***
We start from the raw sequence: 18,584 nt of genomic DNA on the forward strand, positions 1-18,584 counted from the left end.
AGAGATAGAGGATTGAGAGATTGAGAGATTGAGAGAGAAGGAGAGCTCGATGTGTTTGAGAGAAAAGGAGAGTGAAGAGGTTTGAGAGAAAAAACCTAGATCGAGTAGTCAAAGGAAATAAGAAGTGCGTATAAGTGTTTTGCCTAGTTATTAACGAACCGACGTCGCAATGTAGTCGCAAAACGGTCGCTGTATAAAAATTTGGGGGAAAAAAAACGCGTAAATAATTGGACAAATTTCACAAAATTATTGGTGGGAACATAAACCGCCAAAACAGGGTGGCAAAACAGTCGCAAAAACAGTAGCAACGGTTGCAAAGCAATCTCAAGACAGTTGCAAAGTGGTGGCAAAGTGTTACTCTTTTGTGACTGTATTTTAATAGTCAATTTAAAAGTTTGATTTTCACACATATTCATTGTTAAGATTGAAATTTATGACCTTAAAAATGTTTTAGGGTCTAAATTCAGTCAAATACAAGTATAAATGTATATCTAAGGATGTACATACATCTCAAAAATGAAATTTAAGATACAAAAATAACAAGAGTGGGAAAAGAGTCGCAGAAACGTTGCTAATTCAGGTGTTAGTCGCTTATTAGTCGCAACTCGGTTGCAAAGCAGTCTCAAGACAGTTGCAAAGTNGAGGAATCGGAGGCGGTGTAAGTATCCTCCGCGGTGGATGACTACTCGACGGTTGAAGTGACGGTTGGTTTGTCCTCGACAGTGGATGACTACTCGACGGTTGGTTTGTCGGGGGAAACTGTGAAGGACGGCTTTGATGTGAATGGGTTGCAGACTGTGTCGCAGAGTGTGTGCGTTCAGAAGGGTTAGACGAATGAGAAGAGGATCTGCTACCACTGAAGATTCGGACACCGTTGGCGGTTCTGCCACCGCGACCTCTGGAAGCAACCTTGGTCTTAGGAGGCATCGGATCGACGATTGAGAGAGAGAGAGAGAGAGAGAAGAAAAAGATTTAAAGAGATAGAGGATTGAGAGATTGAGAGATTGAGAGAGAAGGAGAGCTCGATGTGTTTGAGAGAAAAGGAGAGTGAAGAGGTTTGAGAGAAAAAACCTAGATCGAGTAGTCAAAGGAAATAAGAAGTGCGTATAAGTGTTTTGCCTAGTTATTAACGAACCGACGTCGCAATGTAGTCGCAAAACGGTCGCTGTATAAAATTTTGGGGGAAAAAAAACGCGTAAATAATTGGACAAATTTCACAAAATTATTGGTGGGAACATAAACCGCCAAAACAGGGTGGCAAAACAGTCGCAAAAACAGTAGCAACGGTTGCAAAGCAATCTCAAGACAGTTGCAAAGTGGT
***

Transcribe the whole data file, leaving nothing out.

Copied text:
We start from the raw sequence: 18,584 nt of genomic DNA on the forward strand, positions 1-18,584 counted from the left end.
AGAGATAGAGGATTGAGAGATTGAGAGATTGAGAGAGAAGGAGAGCTCGATGTGTTTGAGAGAAAAGGAGAGTGAAGAGGTTTGAGAGAAAAAACCTAGATCGAGTAGTCAAAGGAAATAAGAAGTGCGTATAAGTGTTTTGCCTAGTTATTAACGAACCGACGTCGCAATGTAGTCGCAAAACGGTCGCTGTATAAAAATTTGGGGGAAAAAAAACGCGTAAATAATTGGACAAATTTCACAAAATTATTGGTGGGAACATAAACCGCCAAAACAGGGTGGCAAAACAGTCGCAAAAACAGTAGCAACGGTTGCAAAGCAATCTCAAGACAGTTGCAAAGTGGTGGCAAAGTGTTACTCTTTTGTGACTGTATTTTAATAGTCAATTTAAAAGTTTGATTTTCACACATATTCATTGTTAAGATTGAAATTTATGACCTTAAAAATGTTTTAGGGTCTAAATTCAGTCAAATACAAGTATAAATGTATATCTAAGGATGTACATACATCTCAAAAATGAAATTTAAGATACAAAAATAACAAGAGTGGGAAAAGAGTCGCAGAAACGTTGCTAATTCAGGTGTTAGTCGCTTATTAGTCGCAACTCGGTTGCAAAGCAGTCTCAAGACAGTTGCAAAGTNGAGGAATCGGAGGCGGTGTAAGTATCCTCCGCGGTGGATGACTACTCGACGGTTGAAGTGACGGTTGGTTTGTCCTCGACAGTGGATGACTACTCGACGGTTGGTTTGTCGGGGGAAACTGTGAAGGACGGCTTTGATGTGAATGGGTTGCAGACTGTGTCGCAGAGTGTGTGCGTTCAGAAGGGTTAGACGAATGAGAAGAGGATCTGCTACCACTGAAGATTCGGACACCGTTGGCGGTTCTGCCACCGCGACCTCTGGAAGCAACCTTGGTCTTAGGAGGCATCGGATCGACGATTGAGAGAGAGAGAGAGAGAGAGAAGAAAAAGATTTAAAGAGATAGAGGATTGAGAGATTGAGAGATTGAGAGAGAAGGAGAGCTCGATGTGTTTGAGAGAAAAGGAGAGTGAAGAGGTTTGAGAGAAAAAACCTAGATCGAGTAGTCAAAGGAAATAAGAAGTGCGTATAAGTGTTTTGCCTAGTTATTAACGAACCGACGTCGCAATGTAGTCGCAAAACGGTCGCTGTATAAAATTTTGGGGGAAAAAAAACGCGTAAATAATTGGACAAATTTCACAAAATTATTGGTGGGAACATAAACCGCCAAAACAGGGTGGCAAAACAGTCGCAAAAACAGTAGCAACGGTTGCAAAGCAATCTCAAGACAGTTGCAAAGTGGT